A Hospital Odyssey is an outrageously imaginative voyage through illness and healing. Drawing on the most recent biomedical research into stem cells and cancer, the poem is a journey through the body’s inner space and the strange habitats created by disease, including the chimeras people see when they’re unwell.
Maris, whose husband, Hardy, has been diagnosed with cancer, is separated from him. Her mythical journey leads though a surreal landscape, peopled by true and false physicians, god-celebrities, rabid statues, diseases hunting healthy bodies and a microbes holding their annual ball. The Otherworld is located in the hospital’s basement. In her desperate search Maris meets and converses with Aneurin Bevan, founder of the NHS.
Immensely readable, A Hospital Odyssey is a modern epic: Dr Who meets Paradise Lost. The poem asks: what is health? And what does it mean to care for someone who’s ill?
Gwyneth Lewis's dramatisation of A Hospital Odyssey was broadcast as Radio 4's Afternoon Drama on 26 June 2014.
'Gwyneth Lewis's remarkable long poem, an epic for our time, tracks...a pilgrim's progress, as Maris, her heroine and surrogate, takes on both disease and the National Health Service in her fight to save her cancer-stricken husband, Hardy. The result is a kind of surreal modern morality tale....overall, this is a performance that more than confirms Gwyneth Lewis's reputation as one of the most exhilaratingly gifted poets of her generation' – M. Wynn Thomas, Guardian.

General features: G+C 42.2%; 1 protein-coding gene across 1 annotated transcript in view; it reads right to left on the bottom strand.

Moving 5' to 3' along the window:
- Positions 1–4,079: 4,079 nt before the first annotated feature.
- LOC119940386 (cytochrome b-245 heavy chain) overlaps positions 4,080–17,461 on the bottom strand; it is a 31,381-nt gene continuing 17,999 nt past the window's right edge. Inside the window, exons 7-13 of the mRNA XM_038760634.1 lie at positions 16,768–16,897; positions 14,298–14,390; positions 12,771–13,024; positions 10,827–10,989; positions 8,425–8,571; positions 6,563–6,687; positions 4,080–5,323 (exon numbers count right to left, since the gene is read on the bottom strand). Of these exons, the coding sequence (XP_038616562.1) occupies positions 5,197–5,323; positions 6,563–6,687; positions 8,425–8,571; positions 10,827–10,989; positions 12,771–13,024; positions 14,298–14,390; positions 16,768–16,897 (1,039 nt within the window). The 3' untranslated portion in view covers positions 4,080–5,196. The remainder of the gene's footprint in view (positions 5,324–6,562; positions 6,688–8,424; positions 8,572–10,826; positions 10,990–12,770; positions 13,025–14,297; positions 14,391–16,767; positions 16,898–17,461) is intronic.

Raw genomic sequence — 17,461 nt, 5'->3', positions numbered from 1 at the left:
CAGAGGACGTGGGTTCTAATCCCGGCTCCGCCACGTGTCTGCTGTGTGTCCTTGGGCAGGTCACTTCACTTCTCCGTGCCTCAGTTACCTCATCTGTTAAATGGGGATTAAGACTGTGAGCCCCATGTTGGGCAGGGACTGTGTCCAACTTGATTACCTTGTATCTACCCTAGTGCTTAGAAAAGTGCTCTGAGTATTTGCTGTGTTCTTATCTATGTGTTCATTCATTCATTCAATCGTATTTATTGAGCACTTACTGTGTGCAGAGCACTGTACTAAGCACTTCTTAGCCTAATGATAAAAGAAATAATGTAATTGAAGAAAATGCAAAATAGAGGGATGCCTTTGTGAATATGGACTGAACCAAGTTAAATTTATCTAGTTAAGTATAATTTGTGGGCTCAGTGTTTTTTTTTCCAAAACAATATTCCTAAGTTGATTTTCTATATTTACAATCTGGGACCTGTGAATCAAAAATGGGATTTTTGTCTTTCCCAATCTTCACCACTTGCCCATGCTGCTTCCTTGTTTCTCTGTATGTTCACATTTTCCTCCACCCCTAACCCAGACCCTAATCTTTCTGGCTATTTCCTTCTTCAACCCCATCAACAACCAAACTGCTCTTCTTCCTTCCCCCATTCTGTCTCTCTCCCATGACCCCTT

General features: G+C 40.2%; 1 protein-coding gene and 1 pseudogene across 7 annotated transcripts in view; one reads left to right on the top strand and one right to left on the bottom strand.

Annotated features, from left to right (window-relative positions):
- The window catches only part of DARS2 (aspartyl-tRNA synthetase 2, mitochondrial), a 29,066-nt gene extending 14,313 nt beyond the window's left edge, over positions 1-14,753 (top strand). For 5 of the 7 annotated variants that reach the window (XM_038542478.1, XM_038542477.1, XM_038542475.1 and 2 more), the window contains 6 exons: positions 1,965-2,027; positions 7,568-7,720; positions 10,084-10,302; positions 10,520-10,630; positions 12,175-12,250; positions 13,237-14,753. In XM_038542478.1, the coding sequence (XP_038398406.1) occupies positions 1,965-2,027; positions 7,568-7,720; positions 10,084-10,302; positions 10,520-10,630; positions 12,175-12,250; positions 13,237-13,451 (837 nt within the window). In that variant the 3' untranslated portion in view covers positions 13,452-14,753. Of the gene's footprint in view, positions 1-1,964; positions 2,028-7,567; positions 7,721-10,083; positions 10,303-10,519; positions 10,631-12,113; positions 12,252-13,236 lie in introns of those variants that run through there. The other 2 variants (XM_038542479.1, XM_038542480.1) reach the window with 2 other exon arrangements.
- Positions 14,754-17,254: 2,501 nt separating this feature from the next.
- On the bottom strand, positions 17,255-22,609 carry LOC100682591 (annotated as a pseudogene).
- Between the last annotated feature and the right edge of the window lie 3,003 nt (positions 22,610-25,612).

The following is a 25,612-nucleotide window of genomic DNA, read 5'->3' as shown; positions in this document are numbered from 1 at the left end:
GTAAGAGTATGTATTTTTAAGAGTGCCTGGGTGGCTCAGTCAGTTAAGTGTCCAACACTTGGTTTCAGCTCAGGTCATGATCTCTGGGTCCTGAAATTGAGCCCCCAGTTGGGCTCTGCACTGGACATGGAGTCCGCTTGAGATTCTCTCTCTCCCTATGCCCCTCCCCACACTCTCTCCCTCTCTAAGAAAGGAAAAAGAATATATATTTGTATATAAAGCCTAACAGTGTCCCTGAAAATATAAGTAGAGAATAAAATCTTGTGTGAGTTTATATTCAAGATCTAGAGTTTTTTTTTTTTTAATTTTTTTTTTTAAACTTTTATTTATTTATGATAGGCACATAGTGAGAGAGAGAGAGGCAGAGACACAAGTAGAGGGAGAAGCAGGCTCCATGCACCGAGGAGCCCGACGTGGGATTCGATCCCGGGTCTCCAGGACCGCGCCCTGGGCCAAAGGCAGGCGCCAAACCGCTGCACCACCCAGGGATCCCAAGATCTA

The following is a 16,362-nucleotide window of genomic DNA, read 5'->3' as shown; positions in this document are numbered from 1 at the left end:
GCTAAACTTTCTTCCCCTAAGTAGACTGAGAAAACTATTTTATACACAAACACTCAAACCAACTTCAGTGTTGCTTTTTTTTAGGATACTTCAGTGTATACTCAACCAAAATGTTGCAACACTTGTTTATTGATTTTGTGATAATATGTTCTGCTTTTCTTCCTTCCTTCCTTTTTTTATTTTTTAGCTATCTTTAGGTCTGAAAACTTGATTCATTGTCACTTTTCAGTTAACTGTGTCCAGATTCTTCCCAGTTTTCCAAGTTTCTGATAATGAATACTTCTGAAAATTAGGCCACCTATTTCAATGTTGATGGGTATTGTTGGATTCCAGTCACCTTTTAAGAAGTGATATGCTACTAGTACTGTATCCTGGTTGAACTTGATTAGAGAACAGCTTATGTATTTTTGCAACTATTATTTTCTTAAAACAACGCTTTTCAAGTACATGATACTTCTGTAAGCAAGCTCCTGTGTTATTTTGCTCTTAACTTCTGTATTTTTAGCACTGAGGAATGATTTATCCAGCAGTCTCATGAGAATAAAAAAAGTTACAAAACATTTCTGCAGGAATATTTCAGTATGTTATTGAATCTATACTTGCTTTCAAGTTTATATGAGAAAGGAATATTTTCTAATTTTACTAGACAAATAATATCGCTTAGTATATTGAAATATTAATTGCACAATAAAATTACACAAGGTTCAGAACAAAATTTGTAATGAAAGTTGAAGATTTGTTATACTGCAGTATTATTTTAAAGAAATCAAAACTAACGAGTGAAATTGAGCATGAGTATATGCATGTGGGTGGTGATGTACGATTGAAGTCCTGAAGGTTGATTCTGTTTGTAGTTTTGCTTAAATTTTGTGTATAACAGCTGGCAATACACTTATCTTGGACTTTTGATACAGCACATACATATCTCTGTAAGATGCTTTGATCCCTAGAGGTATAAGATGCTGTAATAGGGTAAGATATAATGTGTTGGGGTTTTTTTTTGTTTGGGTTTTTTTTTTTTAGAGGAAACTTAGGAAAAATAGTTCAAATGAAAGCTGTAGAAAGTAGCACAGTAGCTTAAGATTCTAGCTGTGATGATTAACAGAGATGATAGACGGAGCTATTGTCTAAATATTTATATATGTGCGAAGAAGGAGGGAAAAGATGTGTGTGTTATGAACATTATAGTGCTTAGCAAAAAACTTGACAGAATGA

‘Such exuberant invention… The range of reference is so wide, we are intoxicated by it’ – Elaine Feinstein, Independent.
'Gwyneth Lewis's astonishing book-length poem...transforms weighty subject matter into a heady mix of dream vision, ripping yarn and love story. The hospital becomes a version of Dante's Inferno, where Maris witnesses the Microbes' Ball ("Imagine a disco painted by Bosch") and meets, among others, Helen of Troy and Aneurin Bevan, the founder of the NHS. Along the way there are also hard-won insights: "When love's so weary it hopes for nothing/ it's at its strongest, though it feels no power."' – Paul Batchelor, The Times, Best Poetry Books of the Year.
Gwyneth Lewis reads two poems
Gwyneth Lewis reads two poems from Chaotic Angels: Poems in English (Bloodaxe Books, 2005), 'Welsh Espionage'  and 'Mother Tongue'. This film is from the DVD-book In Person: 30 Poets, filmed by Pamela Robertson-Pearce & edited by Neil Astley (Bloodaxe Books, 2008).